F-Secure Anti-Virus 2010: Cloud-Based Protection
At a Glance
F-Secure Anti-Virus 2010 does a good job detecting malware, but it doesn't quite keep up with the top contenders.
While F-Secure Anti-Virus 2010 ($40 for a one-year, 3-PC license, as of 11/19/09) is simple to use and does a reasonable job of blocking malware, it has a few bugs, and it couldn't beat some of its competitors. It came in at number six in our current roundup of stand-alone antivirus apps.
In traditional malware blocking tests, F-Secure Anti-Virus ranked in sixth place overall. Its 99.8 percent performance at blocking known spyware, worms, and other malware from AV-Test.org's massive baddie collection was respectable, but three other programs performed even better. The same goes for F-Secure's 99.3 percent adware block rate.
Its middling performance continued in heuristic tests, which use two-week-old databases and newer malware samples to simulate how well a program can detect malware that doesn't yet have a signature. It scored a 66.7 percent detection rate, behind three other apps. And it finished its fourth-in-four performance in behavioral detection tests, a form of defense that attempts to identify brand-new malware based on how it acts on your PC. It put up warnings of one kind or another about 5 out of the 15 samples, and blocked 3. By comparison, G Data Antivirus offered warnings about 13 samples and blocked 12.
F-Secure Anti-Virus did rise above the pack when it came to removing existing infections. It successfully identified and neutered all 10 test infections, and it also tied for first (with Norton Antivirus) at getting rid of less important malware files and system changes. But it dropped just below the average with a scan speed of 8.1MBps (megabytes per second) for automatic scans--these occur when you save or copy a file, for example. That performance earned seventh place in the rankings.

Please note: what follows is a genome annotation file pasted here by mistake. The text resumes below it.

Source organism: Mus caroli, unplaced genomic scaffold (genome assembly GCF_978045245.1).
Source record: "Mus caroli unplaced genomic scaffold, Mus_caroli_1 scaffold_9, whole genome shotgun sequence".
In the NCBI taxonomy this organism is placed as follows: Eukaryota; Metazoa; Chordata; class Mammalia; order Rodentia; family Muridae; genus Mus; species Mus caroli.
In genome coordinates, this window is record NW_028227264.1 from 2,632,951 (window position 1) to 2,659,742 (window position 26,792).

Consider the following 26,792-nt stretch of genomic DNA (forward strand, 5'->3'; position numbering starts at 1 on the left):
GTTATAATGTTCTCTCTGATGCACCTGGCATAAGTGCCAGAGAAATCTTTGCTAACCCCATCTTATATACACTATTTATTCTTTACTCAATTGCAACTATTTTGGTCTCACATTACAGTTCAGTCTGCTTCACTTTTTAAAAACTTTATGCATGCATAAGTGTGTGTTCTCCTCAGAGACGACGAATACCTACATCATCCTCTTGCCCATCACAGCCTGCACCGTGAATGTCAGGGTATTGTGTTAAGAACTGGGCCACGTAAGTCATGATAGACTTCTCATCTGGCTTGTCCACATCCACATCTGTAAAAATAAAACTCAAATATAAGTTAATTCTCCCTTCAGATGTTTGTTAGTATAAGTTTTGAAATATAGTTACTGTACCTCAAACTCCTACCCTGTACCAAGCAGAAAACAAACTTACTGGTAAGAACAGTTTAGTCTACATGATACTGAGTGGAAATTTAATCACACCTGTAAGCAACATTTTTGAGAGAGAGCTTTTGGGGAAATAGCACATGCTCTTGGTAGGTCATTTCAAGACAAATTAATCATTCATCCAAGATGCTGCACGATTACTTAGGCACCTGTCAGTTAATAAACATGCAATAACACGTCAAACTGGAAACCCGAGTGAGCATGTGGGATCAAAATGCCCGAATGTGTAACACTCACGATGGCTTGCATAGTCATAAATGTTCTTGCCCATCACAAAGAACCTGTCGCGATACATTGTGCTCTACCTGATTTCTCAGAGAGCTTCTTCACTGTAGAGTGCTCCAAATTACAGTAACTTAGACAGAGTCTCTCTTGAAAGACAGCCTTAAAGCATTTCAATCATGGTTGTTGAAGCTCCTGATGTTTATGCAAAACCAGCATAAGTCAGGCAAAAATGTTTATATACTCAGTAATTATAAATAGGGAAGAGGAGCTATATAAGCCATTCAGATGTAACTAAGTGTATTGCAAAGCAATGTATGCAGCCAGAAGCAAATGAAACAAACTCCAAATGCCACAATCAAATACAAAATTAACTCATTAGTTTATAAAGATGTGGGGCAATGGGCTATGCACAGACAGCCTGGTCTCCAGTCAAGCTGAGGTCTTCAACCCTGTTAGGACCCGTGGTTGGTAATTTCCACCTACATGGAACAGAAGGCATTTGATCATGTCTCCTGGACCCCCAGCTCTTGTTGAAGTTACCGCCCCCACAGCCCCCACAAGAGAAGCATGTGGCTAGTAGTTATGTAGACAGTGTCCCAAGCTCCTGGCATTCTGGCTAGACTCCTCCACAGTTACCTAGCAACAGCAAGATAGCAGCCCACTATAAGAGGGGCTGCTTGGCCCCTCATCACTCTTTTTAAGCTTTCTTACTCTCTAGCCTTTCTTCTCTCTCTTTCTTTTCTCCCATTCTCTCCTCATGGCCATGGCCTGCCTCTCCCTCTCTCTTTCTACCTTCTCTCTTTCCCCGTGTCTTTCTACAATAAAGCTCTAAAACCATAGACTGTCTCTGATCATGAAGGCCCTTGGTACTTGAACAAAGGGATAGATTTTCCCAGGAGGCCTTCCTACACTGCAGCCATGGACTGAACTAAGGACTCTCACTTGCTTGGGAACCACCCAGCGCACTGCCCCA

The Finnish-made program includes an Internet-based layer of protection that asks F-Secure's servers about new, unknown files on your PC. This "cloud computing" approach is meant to identify apps that the company knows are safe, and allows the program to focus scanning resources on potential threats.
F-Secure's app can also scan Web traffic for potential threats before they land on your hard drive, but the feature is turned off by default. If you turn it on (a good idea), be aware that the program displayed a bug with some Firefox downloads. After a few test downloads, it stopped warning about a file that should have triggered a warning every time. This issue didn't affect Internet Explorer in my testing.
The company says that this is a known issue, as is another bug that prevents the app from displaying the file name or other details for threats discovered after scans you run. A final bug left a bunch of files on a test PC after we uninstalled the program. Again, F-Secure says the problem is a known issue that's being worked out.
F-Secure's program held its own at stopping malware, and, despite a few bugs, was relatively smooth and easy to use. But it just couldn't keep up with the top antivirus apps in our tests.